Specific things I want to work on:

  • Various routines from the Fresno
  • Waving choreography
  • Tutting choreography
  • Some choreography including glides
  • Some choreography including footwork for both tuts and waves

So that’s basically my practice routine for the summer.  If I get tired of working on things in this manner, I can always mix it u
p and change.  That is the power of my mind – look upon its works and despair!

I’m attending a popping workshop here in Victoria put on the Groovy Gs (of Vancouver) this coming Saturday.  I’ll definitely have some thoughts to post at that point, so check back soon.

Vibestreet Dance end-of-year wrap-up

June 16th, 2009 2 comments

It’s been a little longer than normal since my last entry.  That’s mostly because I’ve been keeping myself fairly busy.  The stuff that is keeping me busy is stuff that I don’t really want to set down only to come home and spend even more time writing about (don’t get me wrong – I’m extremely passionate about dancing, I just haven’t felt inclined to write about it lately), and I haven’t really felt inspired to write beyond that.

However, this Saturday was the end-of-year wrap-up for Vibestreet Dance, and so it seems a good time to reflect a little bit on how things have gone.  When I look back to only two months ago, when I first started taking popping classes from Dillon, I can barely fathom how much things have changed.

The Show

Before I talk about my own thoughts, it’s probably worth talking about our end-of-year show.
  Three weeks before the show, Brooke mentioned that our breaking instructor would be putting together a routine for it, and it would be great if I could as well.  This would pretty much be the first time I’d ever done any choreography, so I was a little bit nervous – I spent about a week putting things together, and then went over it with the class.

In retrospect, I over-simplified certain parts, as I wasn’t sure how quickly the class would pick things up.  It turned out, really quickly!  All of the kids were great, but I was obviously especially proud of the kids that I had been working with, and was really happy to see how well things went.  I think that in the next year, they’re going to start to really take off.

Although it’s nice to pretend that the instructor gets a lot of the credit for the progression of the students, I think most of that credit belongs to Guillaume, Jack, Max and Vincent (along with Olivier and Sean, who weren’t able to come to the later classes, and thus participate in the portion I put together) for being such great students.  Kids like these guys don’t come easily, and their dedication and hard work make everything easier.

I also bumped in to two other guys that had been popping for about a year as well, got them out into one of our cyphers, and then got their information and told them to come out to the jam sessions I’m trying to get going.  All in all, the show was awesome.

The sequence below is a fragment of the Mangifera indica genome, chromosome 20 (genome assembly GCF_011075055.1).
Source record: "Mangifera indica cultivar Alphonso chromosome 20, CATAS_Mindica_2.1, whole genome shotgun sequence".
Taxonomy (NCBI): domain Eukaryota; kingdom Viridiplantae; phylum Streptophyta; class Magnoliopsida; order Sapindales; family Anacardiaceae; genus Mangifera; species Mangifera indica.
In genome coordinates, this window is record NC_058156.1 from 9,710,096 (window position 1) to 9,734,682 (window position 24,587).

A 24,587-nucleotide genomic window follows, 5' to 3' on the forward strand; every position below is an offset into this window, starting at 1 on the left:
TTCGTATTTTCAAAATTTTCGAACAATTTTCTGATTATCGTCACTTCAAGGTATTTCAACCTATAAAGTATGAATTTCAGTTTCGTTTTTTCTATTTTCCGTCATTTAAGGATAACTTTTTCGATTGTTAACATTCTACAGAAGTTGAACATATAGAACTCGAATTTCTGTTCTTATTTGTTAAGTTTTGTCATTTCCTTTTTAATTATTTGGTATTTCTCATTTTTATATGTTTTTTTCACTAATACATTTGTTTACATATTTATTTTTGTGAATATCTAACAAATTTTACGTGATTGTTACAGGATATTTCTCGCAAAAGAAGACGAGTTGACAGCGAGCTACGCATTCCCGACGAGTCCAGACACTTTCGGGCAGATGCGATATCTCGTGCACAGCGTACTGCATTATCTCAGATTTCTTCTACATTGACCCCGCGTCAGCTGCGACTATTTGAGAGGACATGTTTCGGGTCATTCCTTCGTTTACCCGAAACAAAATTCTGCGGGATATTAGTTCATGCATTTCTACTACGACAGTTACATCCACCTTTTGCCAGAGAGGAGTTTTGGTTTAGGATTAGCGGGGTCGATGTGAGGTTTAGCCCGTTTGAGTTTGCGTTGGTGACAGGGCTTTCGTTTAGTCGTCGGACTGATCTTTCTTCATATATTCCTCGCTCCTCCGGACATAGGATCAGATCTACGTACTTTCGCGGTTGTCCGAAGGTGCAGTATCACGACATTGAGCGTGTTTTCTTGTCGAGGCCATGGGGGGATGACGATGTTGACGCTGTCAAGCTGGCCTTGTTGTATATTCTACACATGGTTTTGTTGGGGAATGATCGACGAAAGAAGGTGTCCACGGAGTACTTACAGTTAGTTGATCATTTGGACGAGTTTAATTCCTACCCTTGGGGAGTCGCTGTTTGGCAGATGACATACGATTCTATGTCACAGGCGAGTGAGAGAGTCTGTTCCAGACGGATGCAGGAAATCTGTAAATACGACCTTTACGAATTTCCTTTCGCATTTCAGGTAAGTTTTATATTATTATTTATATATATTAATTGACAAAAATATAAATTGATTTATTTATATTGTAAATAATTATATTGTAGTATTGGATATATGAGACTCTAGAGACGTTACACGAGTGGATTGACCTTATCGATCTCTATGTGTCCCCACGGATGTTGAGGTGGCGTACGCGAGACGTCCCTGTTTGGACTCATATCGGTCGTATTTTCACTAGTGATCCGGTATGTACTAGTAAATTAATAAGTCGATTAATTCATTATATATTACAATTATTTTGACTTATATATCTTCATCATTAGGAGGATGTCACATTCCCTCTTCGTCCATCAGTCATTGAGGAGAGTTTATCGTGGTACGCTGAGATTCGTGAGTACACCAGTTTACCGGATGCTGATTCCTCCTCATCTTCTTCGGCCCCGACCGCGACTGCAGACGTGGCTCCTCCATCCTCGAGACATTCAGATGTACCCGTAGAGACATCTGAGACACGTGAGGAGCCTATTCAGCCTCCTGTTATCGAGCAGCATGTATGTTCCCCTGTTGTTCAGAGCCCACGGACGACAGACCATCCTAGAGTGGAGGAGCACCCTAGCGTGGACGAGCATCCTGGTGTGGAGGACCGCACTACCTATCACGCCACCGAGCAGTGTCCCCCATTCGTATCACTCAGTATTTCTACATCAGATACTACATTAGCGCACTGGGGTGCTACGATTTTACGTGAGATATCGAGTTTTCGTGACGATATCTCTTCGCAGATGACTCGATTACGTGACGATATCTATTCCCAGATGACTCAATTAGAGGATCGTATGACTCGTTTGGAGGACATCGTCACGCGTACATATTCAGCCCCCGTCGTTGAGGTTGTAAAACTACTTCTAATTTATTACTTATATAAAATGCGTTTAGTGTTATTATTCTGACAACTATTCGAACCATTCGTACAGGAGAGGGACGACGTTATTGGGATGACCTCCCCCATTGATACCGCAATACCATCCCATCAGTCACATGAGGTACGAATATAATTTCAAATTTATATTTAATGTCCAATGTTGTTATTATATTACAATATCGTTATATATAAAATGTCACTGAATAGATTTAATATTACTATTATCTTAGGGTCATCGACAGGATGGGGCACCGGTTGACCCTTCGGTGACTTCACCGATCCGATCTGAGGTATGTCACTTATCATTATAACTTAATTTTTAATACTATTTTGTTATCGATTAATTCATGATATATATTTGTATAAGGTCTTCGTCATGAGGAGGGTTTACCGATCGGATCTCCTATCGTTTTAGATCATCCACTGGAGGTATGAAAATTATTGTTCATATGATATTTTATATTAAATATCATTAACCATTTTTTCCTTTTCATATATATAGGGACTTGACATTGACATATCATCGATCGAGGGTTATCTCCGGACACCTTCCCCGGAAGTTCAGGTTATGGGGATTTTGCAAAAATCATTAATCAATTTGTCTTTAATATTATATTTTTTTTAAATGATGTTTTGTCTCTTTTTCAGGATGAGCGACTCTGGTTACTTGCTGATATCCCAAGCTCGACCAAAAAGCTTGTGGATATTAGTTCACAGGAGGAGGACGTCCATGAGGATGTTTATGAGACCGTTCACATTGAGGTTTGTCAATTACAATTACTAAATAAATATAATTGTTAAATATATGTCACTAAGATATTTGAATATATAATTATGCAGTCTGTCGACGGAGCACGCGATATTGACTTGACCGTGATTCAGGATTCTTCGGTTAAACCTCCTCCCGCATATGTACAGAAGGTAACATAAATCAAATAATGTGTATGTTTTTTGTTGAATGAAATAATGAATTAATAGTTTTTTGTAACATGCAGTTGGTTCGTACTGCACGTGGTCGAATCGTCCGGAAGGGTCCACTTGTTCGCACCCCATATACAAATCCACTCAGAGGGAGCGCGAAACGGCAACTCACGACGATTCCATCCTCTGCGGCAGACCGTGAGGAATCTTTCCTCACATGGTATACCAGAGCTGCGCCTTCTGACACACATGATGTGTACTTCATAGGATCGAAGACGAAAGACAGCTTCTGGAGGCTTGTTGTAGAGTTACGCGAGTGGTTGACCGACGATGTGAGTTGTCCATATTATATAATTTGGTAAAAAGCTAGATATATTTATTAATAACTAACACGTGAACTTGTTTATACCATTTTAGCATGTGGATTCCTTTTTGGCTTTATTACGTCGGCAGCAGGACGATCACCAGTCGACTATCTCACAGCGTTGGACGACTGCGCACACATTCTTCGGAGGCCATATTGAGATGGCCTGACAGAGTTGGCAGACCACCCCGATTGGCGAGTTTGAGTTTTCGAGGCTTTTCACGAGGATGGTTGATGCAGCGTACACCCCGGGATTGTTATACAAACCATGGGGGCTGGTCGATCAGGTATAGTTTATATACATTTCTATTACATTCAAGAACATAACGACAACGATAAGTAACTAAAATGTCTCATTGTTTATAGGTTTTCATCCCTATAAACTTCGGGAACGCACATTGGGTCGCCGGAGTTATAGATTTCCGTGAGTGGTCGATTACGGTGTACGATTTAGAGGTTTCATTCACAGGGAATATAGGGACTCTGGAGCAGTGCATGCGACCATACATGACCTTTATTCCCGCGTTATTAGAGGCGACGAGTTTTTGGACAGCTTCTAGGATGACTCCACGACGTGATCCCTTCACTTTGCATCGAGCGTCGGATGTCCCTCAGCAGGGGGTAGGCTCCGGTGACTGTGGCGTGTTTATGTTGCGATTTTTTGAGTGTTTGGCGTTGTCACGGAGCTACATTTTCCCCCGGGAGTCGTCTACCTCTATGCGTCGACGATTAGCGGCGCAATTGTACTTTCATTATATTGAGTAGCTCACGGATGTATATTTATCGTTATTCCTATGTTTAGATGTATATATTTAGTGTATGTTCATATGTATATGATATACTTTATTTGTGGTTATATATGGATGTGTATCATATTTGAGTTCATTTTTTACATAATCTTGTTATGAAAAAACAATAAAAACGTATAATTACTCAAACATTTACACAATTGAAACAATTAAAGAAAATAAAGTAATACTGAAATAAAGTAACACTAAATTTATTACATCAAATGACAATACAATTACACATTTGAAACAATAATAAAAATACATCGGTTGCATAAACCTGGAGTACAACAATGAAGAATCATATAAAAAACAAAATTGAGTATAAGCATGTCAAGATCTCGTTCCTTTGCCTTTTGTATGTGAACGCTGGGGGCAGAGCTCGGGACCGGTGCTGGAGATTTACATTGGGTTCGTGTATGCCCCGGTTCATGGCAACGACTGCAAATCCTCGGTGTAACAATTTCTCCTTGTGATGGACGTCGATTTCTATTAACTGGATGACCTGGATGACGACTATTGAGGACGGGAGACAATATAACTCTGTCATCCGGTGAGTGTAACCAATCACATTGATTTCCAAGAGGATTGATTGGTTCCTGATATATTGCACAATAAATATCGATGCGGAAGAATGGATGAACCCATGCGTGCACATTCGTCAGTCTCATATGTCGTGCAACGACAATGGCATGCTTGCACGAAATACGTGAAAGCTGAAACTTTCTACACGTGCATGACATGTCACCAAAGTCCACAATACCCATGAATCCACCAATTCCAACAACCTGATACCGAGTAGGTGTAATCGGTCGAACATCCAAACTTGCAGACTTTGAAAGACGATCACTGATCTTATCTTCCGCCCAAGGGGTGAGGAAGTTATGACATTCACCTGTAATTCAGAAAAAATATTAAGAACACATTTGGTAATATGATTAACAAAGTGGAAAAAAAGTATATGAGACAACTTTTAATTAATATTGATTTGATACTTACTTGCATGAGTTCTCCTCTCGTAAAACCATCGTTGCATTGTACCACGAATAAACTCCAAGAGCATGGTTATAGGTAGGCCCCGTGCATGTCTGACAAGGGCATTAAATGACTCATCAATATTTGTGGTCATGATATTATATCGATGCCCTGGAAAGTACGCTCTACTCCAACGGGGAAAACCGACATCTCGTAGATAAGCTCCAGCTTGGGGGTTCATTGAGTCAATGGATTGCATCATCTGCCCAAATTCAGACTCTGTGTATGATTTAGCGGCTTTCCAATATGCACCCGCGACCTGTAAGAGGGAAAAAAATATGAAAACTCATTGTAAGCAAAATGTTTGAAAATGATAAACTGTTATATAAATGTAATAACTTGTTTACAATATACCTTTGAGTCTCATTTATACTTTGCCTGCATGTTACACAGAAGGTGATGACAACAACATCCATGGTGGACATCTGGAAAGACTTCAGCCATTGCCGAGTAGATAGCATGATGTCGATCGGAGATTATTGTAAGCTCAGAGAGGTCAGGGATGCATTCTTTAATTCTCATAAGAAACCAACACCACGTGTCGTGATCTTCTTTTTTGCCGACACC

The biggest change that has occurred since starting at Vibestreet has obviously been that I’ve moved into the role of teaching, from that of a student.  Teaching is something that I’ve always wanted to do, and that I’ve always enjoyed.  My own experience has been that teaching people the art that I am interested in is one of the best ways for me to gain a better understanding of it myself.  Breaking techniques down requires thinking about each part of the technique and understanding it at a very fundamental level.  I’ve always felt this way, and indeed, studying calculus with friends in University, I always appreciated being asked for help with various questions.  My friends would apologize for bugging me with another question, but I was secretly being selfish and gaining from the questions they were asking me.

Back in the very early days of the world wide web, a friend and I ran a dance website called “Shaddup and Dance”.  It was a piece of garbage, and would make web browsers explode from having to render the sheer ugliness of colours that we jammed onto that page.  Not only that, but there was also negative feedback from the original gangsters that took exception to my tutorial videos (many of them were indeed quite poor), or our attitude that just because you’d been around for a while didn’t mean that you were above critique.  Still, there was an awful lot of positive feedback that accompanied the negative, and the opportunity to provide some advice and direction to other dancers that were attempting to learn the same techniques I had was one that I relished.

The first day that I started teaching was with the junior class.  I hadn’t met any of the kids before, and I had no idea what they had learned up to that point.  Brooke told me that they were passionate about popping, which was promising, but I didn’t realize how accurate she was.  These kids have been awesome, and really stuck it out with me.  They were patient with my fumbling starts, and have given me lots of inadvertent advice that I have taken to heart.  The opportunity to work with them (and hopefully to continue to do so), has been really great and has provided ample opportunities to learn myself.

Working with the adults has been slightly easier, though no less of a learning experience.  It’s been easier because adults are generally more willing to focus on the foundation, and because I had the benefit of being attending the four classes previous to my taking it over.